Relation Extraction

Automatic Knowledge Base Construction

Denis Savenkov
Emory NLP Group Meeting
February 9, 2015

"Scientia Potentia Est"

  • Solving difficult problems requires a lot of knowledge
  • Human spend a significant part of their life learning
  • Computers need to have this knowledge as well!

Structured Information

  • Most of the information in the world is unstructured:
    • text
    • images
    • video
    • ...
  • Unstructured information is hard to work with
  • We need to add some structure...

Example: Question answering

Who was the PhD advisor of Prof. Jinho Choi?

What if we had a database with facts?

We could just query the database and get the answer:

Who was the PhD advisor of Prof. Jinho Choi?

SELECT advisor
FROM phd_advisors
WHERE student = "Jinho D. Choi"

From words to entities


  • We may use different words to refer to the same thing
    • Rafa, The King of Clay, Rafael Nadal
  • Attributes of entities
    • types: e.g. tennis player
    • characteristics: e.g. height, weight, birth date
  • Some entities are related
    • [Tony Nadal] <coach> [Rafael Nadal]


  • Entities are related in different ways:
    • [Tony Nadal] <coach-of> [Rafael Nadal]
    • [Tony Nadal] <uncle-of> [Rafael Nadal]
    • [Rafael Nadal] <parents> [Sebastián Nadal]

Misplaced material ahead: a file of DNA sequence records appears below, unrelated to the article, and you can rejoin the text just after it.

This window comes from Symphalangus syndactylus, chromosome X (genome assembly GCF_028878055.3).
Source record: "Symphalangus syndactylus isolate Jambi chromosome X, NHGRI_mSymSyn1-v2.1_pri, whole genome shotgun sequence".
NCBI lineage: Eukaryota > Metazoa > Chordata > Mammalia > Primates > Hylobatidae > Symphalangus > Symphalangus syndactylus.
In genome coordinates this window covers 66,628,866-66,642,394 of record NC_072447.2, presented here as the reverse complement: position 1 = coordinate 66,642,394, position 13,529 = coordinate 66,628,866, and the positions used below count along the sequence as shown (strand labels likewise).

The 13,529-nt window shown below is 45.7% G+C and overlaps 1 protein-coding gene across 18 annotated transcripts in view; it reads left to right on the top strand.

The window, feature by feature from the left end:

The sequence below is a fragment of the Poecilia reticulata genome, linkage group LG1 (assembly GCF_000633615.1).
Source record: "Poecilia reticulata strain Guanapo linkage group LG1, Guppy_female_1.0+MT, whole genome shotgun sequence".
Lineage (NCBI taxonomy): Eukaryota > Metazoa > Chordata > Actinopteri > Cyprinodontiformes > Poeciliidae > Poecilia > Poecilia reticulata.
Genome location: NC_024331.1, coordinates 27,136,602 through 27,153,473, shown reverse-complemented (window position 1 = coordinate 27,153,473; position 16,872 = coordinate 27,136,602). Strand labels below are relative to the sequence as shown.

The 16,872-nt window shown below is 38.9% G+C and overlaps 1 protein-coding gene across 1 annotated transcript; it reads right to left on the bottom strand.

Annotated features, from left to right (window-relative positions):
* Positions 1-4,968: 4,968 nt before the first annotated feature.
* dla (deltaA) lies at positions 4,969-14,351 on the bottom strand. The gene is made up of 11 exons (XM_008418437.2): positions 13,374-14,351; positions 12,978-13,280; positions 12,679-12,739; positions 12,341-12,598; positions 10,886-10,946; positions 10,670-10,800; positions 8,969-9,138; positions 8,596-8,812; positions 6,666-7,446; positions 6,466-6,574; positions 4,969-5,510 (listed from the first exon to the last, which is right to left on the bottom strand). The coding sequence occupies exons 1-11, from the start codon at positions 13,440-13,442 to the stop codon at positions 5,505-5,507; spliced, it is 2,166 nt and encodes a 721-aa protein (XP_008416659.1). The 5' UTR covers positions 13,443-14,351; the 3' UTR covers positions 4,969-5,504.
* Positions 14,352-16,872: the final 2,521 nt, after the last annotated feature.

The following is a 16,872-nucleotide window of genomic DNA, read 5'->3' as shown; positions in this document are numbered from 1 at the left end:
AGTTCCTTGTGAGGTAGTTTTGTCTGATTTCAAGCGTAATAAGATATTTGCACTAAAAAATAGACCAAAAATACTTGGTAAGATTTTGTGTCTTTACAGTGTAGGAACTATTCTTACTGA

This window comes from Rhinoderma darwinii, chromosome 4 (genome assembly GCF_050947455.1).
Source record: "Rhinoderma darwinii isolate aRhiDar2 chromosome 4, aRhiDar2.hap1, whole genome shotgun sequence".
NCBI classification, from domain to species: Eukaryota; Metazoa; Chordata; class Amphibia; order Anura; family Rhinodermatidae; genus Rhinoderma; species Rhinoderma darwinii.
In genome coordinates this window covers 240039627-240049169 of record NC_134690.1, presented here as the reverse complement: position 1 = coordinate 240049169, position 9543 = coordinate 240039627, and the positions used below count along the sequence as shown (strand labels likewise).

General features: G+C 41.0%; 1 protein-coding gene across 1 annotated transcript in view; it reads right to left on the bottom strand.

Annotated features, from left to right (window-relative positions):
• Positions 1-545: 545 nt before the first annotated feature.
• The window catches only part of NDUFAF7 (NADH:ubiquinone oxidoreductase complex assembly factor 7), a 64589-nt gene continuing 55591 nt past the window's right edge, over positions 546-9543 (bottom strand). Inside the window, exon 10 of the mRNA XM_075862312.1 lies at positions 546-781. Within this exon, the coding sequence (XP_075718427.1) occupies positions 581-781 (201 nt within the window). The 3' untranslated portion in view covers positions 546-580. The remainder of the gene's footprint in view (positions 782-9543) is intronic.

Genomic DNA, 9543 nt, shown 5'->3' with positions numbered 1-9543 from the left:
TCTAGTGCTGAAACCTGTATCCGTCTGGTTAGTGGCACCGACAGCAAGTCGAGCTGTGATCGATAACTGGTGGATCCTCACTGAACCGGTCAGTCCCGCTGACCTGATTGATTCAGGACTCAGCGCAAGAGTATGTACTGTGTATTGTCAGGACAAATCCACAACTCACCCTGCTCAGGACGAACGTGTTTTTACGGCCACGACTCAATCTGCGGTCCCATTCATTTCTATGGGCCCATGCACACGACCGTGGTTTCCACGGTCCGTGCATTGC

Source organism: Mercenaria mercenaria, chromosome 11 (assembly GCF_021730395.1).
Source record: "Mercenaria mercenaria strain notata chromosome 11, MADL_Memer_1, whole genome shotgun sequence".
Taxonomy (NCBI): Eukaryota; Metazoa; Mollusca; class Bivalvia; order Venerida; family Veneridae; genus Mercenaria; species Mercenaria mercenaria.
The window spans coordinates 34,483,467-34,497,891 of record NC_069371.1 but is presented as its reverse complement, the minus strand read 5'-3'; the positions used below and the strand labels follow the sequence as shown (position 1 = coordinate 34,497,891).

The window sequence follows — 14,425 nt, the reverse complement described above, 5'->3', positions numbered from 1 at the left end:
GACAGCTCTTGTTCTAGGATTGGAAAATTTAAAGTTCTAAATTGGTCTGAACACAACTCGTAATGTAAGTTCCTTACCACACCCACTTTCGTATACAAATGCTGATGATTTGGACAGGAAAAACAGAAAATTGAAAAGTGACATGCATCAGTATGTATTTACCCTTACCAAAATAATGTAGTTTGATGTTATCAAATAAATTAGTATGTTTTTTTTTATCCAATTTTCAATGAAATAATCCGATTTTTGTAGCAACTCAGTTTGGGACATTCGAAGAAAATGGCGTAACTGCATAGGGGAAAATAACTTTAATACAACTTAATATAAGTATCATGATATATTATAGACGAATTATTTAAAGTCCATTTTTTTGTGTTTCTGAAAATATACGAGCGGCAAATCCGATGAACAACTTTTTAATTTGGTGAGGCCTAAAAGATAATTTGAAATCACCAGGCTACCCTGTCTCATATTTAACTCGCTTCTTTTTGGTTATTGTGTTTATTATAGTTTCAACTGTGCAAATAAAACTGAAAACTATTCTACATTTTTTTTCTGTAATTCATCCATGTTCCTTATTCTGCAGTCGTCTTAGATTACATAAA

• [Rafael Nadal] <parents> [Ana María Parera]
  • Entities with their relations constitute a knowledge base
  • We can represent a knowledge base as a graph

Knowledge Base

Knowledge Graphs

* image from KDD'14 "Constructing and Mining Web-scale Knowledge Graphs" workshop slides

Some challenges

  • Validation: knowledge graphs are not always correct
  • Interface: how to make it easier to access the knowledge?
  • Intelligence: how to create AI fom knowledge graphs?
  • Growth: knowledge graphs are incomplete
    • link prediction
    • ontology matching
    • knowledge extraction (this presentation)

from KDD 2014 Tutorial on Constructing and Mining Web-scale Knowledge Graphs, New York, August 24, 2014


Entity summarization


Question Answering
  • 47M entities and 2.5B facts
  • fully structured (entities and relations come from a fixed lexicon rather than free text)
  • constructed by community members
  • Built by MetaWeb and acquired by Google in 2010
  • Data is publicly available
  • Will be shut down in 2015 and data transitioned to WikiData
  • Tuple: [/m/0jcx, /m/04m8, /m/019xz9] means Albert Einstein was born in Ulm


71% of people in Freebase have no information on place of birth and 75% have no known nationality *
  • Long-tail distribution: we know a lot about popular entities, but there is a heavy tail of less known entities
  • How to increase coverage?
    • Ask people: crowdsourcing
    • Merge with other knowledge bases: ontology matching
    • Extract from the available data

* from "Knowledge Vault : A Web-Scale Approach to Probabilistic Knowledge Fusion" by X.Dong et al. 2014

Web of Data


Director: James Cameron (born August 16, 1954)
Science fiction Trailer

Wrapper Induction

"Wrapper Induction for Information Extraction" by N.Kushmerick et al. 1997

Tables on the web

  • Relational data on the web is often represented as tables and it is possible to extract this data (e.g. [1])
[1] "WebTables: Exploring the Power of Tables on the Web", M.Cafarella et al. 2008